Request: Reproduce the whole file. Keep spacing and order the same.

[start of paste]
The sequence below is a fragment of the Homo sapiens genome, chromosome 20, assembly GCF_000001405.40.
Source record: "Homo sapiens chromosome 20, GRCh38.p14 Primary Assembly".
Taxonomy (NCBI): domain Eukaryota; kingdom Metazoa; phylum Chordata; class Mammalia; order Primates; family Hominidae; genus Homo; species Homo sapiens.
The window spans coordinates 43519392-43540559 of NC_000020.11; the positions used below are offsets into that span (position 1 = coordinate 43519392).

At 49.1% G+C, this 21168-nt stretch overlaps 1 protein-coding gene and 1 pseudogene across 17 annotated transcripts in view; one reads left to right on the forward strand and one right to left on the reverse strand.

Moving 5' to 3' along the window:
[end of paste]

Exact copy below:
The sequence below is a fragment of the Homo sapiens genome, chromosome 20, assembly GCF_000001405.40.
Source record: "Homo sapiens chromosome 20, GRCh38.p14 Primary Assembly".
Taxonomy (NCBI): domain Eukaryota; kingdom Metazoa; phylum Chordata; class Mammalia; order Primates; family Hominidae; genus Homo; species Homo sapiens.
The window spans coordinates 43519392-43540559 of NC_000020.11; the positions used below are offsets into that span (position 1 = coordinate 43519392).

At 49.1% G+C, this 21168-nt stretch overlaps 1 protein-coding gene and 1 pseudogene across 17 annotated transcripts in view; one reads left to right on the forward strand and one right to left on the reverse strand.

Moving 5' to 3' along the window: